1. Hierarchy
    Hierarchy is needed to organise type to indicate the structural order of importance of your message.
    In the example above, text has 3 levels of hierarchy:
    • Main message in Upper Case and larger font indicating its importance;
    • Website name, also Upper Case, but smaller type, is the second point the viewers’ eyes move to - which is of great value for brand recognition;
    • Source, being a necessary but least important contextual part of a message, written in Sentence Case and even smaller font size.
       
  2. Scale, case, font weight
    The good use of scale, case and font weight make type stand out in a busy environment, and help achieve clearer hierarchy.
    In our example, only one typeface is used, yet clear visual content separation is achieved by the subtle shifts in size, weight, and case.
     
  3. Whitespace / negative space
    Whitespace is often overlooked or taken for granted, but is absolutely crucial in improving legibility, clarifying relationships and drawing attention to the message.
    The Headspace post, again, is a good illustration of how to give text space to breathe on both macro and micro levels. Macro whitespace includes margins and padding around the text blocks; they frame the post and create a comfortable entry point to the message. Micro whitespace is achieved with the line height, kerning and tracking; they help for the eye to track from one line to the next and improve readability.
     
  4. Colour
    Using colour in typography is a great way to to create contrast with a background, to separate or link elements together, or to highlight important bits in your message.
    In our example, font colour is part of the composition of the post, with dark blue linking text and graphics to indicate those belong together, and white being used to make essential parts of the message stand out.
     
  5. Legibility and readability
    Legibility measures how easy it is for the reader to see the text and distinguish letters from one another. Readability, on the other hand, measures how inviting the whole text is for the reader to look through.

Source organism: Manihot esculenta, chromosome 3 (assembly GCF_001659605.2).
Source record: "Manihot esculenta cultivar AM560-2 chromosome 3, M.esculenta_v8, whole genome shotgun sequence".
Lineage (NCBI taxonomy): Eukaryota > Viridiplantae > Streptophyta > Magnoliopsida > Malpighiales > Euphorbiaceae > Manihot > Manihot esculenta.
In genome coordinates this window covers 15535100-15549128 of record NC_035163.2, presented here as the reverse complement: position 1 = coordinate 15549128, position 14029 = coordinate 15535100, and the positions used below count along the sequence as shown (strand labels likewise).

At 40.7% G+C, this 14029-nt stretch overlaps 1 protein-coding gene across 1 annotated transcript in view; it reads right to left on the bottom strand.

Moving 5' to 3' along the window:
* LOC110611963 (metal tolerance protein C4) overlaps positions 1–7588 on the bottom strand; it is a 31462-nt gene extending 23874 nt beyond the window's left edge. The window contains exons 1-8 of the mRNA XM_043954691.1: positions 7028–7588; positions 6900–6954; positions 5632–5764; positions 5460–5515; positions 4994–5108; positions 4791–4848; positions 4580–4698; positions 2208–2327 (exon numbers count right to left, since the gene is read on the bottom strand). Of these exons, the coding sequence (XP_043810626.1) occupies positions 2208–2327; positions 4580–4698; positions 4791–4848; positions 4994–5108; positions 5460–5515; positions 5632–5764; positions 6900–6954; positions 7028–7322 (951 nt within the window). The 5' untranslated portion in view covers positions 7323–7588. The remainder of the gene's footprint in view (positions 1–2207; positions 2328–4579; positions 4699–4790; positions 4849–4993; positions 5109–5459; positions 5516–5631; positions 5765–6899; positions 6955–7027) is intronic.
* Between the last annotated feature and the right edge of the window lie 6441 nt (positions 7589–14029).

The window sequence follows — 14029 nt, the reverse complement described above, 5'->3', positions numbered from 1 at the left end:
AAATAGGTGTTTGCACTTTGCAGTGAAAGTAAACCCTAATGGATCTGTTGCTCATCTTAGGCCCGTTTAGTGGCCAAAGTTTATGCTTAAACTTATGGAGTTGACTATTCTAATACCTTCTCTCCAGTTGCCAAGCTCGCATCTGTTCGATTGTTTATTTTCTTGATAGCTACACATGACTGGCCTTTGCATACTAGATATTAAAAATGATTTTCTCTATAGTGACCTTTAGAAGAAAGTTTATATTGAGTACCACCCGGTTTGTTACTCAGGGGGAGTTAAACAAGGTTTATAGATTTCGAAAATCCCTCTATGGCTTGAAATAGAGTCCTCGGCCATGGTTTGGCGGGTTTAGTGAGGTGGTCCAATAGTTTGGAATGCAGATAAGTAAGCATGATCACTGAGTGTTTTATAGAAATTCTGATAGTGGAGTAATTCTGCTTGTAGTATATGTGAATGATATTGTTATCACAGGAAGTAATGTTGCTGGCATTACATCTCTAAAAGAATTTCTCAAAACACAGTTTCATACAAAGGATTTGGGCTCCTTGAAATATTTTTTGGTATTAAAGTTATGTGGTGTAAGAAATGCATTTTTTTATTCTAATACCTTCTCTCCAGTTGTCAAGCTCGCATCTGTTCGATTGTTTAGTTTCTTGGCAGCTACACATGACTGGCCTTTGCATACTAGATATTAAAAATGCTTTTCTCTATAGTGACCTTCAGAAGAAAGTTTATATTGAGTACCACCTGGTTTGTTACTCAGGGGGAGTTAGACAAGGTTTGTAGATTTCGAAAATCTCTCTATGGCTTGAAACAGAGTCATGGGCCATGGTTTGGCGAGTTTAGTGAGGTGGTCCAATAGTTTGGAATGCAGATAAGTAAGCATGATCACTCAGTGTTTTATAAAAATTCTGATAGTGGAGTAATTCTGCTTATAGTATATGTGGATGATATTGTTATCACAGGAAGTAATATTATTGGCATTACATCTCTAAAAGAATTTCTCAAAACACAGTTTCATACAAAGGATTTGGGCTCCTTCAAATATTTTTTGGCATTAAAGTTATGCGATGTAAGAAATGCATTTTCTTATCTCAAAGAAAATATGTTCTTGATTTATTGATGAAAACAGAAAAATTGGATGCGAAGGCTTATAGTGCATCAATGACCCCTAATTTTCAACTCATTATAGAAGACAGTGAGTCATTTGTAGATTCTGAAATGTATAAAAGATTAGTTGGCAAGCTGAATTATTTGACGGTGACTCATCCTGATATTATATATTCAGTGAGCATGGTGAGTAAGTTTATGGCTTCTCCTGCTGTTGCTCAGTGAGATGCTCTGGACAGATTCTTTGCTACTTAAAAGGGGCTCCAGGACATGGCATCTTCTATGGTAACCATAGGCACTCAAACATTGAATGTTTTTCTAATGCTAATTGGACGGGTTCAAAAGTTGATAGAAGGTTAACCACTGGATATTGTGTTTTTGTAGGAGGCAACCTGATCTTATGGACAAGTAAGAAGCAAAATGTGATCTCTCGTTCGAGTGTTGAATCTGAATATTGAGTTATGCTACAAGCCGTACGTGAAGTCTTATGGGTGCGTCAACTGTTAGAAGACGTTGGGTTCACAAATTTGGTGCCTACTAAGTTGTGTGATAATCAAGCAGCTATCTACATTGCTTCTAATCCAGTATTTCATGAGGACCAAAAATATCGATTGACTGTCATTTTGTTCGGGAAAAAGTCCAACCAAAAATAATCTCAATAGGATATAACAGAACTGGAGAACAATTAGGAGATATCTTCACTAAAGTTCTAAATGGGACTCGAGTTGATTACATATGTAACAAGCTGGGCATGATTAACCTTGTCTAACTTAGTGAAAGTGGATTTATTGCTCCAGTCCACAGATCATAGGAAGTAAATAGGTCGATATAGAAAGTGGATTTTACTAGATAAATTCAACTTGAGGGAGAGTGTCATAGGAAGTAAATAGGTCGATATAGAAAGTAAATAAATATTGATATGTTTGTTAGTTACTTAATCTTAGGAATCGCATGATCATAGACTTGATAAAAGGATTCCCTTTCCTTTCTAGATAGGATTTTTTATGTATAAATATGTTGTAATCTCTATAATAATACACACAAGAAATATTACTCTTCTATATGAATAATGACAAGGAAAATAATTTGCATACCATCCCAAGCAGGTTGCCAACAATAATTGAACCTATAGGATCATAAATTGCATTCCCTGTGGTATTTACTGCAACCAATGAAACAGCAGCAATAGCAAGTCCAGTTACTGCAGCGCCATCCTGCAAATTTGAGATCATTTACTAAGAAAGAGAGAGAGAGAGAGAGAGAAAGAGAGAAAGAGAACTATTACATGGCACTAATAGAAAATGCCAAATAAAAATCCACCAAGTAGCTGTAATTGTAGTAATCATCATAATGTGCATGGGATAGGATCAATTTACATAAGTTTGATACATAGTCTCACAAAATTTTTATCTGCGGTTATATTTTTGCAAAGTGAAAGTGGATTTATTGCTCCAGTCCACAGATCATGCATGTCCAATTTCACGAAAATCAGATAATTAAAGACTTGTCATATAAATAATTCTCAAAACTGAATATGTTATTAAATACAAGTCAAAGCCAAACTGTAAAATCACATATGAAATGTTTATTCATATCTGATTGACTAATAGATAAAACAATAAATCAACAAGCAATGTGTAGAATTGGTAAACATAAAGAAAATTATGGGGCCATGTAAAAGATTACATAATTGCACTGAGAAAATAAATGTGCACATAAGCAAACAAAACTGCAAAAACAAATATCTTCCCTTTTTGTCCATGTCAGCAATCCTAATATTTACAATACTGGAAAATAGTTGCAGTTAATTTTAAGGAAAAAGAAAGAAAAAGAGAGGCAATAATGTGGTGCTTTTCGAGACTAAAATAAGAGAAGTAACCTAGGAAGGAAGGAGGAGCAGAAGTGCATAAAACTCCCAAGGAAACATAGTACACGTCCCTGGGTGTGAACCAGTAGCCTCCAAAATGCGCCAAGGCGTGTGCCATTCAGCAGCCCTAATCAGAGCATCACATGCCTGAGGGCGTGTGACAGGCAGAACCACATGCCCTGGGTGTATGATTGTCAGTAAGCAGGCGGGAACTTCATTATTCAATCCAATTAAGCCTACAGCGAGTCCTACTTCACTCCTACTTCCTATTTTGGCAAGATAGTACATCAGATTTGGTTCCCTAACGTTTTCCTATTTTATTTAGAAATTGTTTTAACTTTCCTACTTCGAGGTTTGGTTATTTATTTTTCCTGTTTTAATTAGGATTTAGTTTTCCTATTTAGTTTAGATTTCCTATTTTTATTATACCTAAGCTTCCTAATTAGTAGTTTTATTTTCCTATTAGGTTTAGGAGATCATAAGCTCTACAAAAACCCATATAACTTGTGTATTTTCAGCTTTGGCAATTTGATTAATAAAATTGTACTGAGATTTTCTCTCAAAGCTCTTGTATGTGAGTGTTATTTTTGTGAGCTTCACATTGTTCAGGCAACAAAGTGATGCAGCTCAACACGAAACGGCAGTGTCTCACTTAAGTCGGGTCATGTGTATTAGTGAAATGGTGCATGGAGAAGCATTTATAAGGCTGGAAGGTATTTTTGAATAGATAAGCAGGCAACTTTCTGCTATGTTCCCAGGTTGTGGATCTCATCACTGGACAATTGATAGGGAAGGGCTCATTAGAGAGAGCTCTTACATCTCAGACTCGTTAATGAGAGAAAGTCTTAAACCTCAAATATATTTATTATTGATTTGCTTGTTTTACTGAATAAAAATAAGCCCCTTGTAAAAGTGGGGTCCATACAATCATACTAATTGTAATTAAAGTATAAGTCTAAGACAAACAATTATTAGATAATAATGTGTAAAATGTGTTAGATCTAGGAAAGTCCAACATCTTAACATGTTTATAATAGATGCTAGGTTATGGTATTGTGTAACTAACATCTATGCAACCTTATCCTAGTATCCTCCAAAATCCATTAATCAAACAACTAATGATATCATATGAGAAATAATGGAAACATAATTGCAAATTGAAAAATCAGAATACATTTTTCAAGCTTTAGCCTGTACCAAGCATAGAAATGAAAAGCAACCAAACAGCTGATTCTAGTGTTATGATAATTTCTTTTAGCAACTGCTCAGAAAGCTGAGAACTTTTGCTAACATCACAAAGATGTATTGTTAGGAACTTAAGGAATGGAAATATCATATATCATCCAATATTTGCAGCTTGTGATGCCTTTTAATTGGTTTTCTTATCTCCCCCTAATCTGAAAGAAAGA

To achieve legibility and readability, Headspace picked a typeface that is comfortable to read, with large X-height and large counter spaces, and used it against a comfortably contrasted background.
     
  6. Choosing and combining typefaces
    Whether using one typeface or combining typefaces, to create text hierarchy, it is important to create visual contrast between heading, subheading, body copy, etc. It can be reached with a different colour, case, weight and size combination for a single-font solution; or combining stylistically contrasting typefaces.

Typographic posts should be considered as you review your social media strategy. Just remember to be consistent and informative / motivational, and you may find experimenting with type-based posts will outperform imagery-based posts by miles.

What have you observed around engagement in your text versus imagery posts? Would love to hear your comments below.

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About the author
Anastasiia is a Senior Designer at The 7th Chamber where she's developed their online identity and has helped shape visuals supporting large-scale branded content campaigns.